Hunger Games Trailer
November 15, 2011 by staff
Movie adaptations of beloved books are a weird thing. The first time you see real images created of a novel that had previously only existed in your head, it’s hard not to want to reject them. Especially with a book like “The Hunger Games,” which feels like a personal discovery when you read it, it almost seems like a violation to see scenes torn from the pages and transformed into images–and even more so when those pictures don’t quite match what we imagined.
The new movie has a great cast–the stars include Jennifer Lawrence, Donald Sutherland, Stanley Tucci and Lenny Kravitz–but I wonder if some of the boys in the film (Liam Hemsworth and Josh Hutcherson) seem a bit too mature and studly for their roles. The horror of the book in part came because the Hunger Games forced kids to battle to the death. It feels a little different when the participants look like superheroes. If Hemsworth and Hutcherson were in MMA, nobody would be outraged. Those lads can take care of themselves.
Peter Jackson’s “Lord of the Rings” and the Harry Potter series got it right–what was on the screen seemed to represent what was on the page. In the case of “The Lord of the Rings,” some liberties were taken–there was no Tom Bombadil, no scouring of the Shire, etc.–but everything seemed defensible.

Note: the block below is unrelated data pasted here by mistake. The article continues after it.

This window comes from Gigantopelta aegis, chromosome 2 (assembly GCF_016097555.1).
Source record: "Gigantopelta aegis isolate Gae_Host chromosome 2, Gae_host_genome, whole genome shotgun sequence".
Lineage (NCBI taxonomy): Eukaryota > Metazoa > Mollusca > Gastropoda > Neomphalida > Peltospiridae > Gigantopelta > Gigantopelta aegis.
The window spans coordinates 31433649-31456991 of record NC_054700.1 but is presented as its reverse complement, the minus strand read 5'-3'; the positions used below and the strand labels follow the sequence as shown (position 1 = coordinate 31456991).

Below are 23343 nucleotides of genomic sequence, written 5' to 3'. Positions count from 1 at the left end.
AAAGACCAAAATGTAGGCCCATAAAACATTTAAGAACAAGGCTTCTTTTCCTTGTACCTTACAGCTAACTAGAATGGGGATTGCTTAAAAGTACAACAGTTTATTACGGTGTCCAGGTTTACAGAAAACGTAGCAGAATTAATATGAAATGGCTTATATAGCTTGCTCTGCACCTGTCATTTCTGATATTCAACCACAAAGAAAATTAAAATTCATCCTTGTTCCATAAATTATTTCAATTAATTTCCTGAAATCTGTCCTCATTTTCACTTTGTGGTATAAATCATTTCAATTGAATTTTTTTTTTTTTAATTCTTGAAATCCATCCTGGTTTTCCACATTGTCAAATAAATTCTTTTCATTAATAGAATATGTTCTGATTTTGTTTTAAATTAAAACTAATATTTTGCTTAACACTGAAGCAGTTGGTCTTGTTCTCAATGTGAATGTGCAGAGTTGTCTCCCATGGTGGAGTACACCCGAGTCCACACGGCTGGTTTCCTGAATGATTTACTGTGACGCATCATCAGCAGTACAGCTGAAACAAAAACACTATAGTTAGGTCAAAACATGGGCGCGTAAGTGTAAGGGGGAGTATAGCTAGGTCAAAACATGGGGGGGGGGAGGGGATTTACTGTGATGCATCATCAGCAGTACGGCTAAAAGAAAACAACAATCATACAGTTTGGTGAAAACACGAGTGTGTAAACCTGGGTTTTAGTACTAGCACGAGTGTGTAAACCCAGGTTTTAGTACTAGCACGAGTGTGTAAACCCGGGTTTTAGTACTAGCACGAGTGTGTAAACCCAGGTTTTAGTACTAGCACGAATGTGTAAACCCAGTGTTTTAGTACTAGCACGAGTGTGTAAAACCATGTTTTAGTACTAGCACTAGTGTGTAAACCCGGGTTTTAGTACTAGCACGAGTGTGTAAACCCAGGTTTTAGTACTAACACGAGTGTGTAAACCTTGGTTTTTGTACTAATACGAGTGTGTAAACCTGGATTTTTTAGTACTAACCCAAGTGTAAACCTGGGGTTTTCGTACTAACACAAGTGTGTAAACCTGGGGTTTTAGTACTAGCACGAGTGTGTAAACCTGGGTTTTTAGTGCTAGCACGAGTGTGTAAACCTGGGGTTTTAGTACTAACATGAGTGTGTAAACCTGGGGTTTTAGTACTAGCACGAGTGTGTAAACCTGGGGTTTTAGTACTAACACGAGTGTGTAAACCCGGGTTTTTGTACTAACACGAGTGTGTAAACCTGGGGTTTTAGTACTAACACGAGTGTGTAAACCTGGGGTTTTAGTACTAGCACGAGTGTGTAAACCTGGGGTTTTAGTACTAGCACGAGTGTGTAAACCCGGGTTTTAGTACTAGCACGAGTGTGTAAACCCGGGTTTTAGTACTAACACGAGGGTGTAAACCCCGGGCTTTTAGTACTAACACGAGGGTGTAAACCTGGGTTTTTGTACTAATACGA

“The Golden Compass,” “Lemony Snicket’s A Series of Unfortunate Events,” and “The Cat in the Hat” (the 2003 version with Mike Myers) are examples of book adaptations that were, as my 9-year-old son might put it, “epic fails.” It’s hard to watch any of those films without the antibodies created from when we first read the books continually rejecting what’s on screen.
Perhaps this is all part of the reason J. D. Salinger never let Hollywood phonies mess with “The Catcher in the Rye.” Because it remains unadapated, unconquered, it stays in our heads, unsullied by outside interpretation. “Catcher’s” Holden Caulfield has nothing but contempt for the screenwriting profession. As he says about his brother, once a promising writer, “Now he’s out in Hollywood, D.B., being a prostitute.”
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